Rupert Murdoch withdrew his $80 billion bid for Time Warner recently, which may signal an end to a bidding war that Time Warner executives had considered aggressive, if not hostile. While Fox officials represented the offer as a fair and friendly offer of $85 per share, Time Warner viewed the offer in a much different light. Time Warner responded immediately to the offer from Murdoch with a straight forward letter of rejection from CEO Jeff Bewkes. The Murdoch deal for Time Warner Inc. would have dwarfed the current proposal to merge with Time Warner Cable, which was made an independent company shortly before the Comcast offer.
PUSHBACK FROM THE PEOPLE
According to the Consumer Federation of California website, only 11% of individuals polled actually approved of the Comcast merger proposal, while 56% were directly opposed. The Time Warner Inc. merger would have made Murdoch’s 21st Century Fox the primary overall market player, and probably the controlling entity within the comprehensive content industry. In addition, it would have also put Fox is a position to manipulate the Comcast Time Warner cable conglomerate. When big players make a move to take control of what the common people are allowed to access, the people pick up on the progression immediately.
CONTROLLING THE MARKETPLACE
Market leverage is what the entire perceptive sweepstakes have been about. In markets such as California, the Comcast/Time Warner Cable merger could result in less consumer alternatives, not to mention the impact on the local cable companies in metro areas like San Francisco that may ultimately need to raise rates that may cause customer migration. Instead of a merger, what consumers need is more content providers. There are really only two types of markets. Those two natural enemies are competitive markets or cooperative markets. Highly-leverage corporate behemoths can wield power in a manner that forces a competitive market into a quasi-monopoly cooperative, which means that ultimately the consumer will be paying well in excess of the product value. Comcast has proven that result for nearly 40 years in terms of high cable rates and less-than-spectacular service. Neither merger would mean well for the consumer.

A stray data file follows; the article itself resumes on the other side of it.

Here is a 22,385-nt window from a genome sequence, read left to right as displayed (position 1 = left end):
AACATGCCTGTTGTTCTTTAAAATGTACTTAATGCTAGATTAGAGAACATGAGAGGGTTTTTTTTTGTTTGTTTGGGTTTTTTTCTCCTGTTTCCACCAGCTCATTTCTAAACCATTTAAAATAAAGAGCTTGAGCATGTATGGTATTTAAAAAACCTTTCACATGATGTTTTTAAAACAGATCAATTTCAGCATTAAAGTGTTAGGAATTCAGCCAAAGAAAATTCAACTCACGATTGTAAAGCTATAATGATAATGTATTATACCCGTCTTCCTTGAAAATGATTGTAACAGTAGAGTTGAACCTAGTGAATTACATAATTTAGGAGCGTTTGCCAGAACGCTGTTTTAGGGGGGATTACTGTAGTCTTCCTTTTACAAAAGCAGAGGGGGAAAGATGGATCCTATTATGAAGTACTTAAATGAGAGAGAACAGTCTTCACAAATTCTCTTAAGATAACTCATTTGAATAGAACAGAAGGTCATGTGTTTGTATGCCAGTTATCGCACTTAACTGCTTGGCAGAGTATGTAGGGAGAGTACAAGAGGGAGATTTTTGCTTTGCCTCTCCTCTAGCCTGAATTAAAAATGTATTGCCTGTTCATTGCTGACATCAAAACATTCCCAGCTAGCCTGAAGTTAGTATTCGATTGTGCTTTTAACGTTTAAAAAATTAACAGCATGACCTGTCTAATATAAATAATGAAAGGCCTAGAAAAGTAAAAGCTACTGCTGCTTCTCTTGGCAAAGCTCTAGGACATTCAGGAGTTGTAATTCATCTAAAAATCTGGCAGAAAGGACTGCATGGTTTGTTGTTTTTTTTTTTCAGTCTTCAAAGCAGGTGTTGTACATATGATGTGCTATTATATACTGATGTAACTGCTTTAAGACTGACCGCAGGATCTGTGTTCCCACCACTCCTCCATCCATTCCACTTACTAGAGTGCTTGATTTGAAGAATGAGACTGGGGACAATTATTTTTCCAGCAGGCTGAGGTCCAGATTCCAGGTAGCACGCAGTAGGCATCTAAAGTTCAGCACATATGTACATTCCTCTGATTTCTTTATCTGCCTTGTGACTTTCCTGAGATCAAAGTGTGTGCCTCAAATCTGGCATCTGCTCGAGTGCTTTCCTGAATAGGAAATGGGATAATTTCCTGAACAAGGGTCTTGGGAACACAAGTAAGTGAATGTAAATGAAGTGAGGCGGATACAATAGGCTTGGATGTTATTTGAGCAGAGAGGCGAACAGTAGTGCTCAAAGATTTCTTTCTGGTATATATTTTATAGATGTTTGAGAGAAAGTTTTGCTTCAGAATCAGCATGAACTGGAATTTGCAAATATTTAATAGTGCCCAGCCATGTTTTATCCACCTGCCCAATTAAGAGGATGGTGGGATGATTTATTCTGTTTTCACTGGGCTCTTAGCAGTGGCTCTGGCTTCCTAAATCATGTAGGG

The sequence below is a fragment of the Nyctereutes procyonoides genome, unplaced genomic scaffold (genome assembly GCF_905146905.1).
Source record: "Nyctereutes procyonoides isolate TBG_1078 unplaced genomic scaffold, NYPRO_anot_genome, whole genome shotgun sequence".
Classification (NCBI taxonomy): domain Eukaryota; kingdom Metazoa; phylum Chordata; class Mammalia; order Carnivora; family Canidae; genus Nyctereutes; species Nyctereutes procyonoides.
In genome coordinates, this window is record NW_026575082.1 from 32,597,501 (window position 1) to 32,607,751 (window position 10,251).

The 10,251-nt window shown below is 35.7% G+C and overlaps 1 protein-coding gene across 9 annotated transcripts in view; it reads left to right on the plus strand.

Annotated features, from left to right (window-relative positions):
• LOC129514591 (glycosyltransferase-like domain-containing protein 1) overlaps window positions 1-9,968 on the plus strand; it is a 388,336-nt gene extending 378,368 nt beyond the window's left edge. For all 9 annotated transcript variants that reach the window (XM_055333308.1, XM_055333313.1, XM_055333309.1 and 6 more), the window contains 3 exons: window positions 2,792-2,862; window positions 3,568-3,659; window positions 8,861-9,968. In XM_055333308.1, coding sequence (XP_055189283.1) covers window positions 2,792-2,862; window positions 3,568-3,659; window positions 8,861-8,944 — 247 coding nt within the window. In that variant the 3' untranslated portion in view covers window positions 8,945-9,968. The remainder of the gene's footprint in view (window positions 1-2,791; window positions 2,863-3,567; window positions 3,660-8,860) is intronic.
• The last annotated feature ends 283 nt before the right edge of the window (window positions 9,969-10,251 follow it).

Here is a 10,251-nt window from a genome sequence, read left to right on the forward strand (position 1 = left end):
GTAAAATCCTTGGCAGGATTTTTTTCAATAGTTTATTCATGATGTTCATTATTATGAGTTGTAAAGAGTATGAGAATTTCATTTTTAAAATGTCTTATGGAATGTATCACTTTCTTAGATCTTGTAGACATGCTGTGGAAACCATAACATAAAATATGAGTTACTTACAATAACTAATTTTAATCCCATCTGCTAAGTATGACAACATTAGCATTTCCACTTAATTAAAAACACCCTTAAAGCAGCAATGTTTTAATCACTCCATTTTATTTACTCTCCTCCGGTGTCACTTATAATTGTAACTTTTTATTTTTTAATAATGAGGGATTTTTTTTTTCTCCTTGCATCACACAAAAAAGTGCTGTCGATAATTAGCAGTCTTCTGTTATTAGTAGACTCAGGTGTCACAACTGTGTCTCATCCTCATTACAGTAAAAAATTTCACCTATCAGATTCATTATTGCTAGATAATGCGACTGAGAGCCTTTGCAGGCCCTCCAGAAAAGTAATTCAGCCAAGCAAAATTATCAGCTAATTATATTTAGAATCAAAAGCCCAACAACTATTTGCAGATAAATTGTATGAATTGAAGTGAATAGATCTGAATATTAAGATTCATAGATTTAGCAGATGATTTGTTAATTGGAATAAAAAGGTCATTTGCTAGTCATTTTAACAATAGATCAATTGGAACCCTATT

INFORMATION CHOICE IN THE INFORMATION AGE
We are clearly in the information age in contemporary communications, and having very few major corporate players in the information delivery industry puts too much power in the hands of a few who may already be conspiring with the government to completely hand over the Internet to the common carrier systems. In return, the industry will make sure that information the government wants suppressed will stay suppressed. This co-oped power agreement can easily become a First Amendment issue. We are already seeing this dynamic in broadcast news and television. The next step will be gaining complete control of who can communicate through the Internet via implementation of the corporate media oligarchs as the information police.
Suppressed information and rewritten history have become major concerns for citizen journalists since the ability to communicate online became available to common people. Broadband technology has now allowed individuals to implement personal videos into the mix creating a firestorm that many governments and corporations would like to extinguish. We are just around the corner from the FCC decision, which will be decided by former primary cable industry lobbyist and now Chairman of the FCC Tom Wheeler. In addition, Congress will need to approve any cable conglomerate merger. The question is, can the powers-that-be put the genie back in the bottle even with policing authority?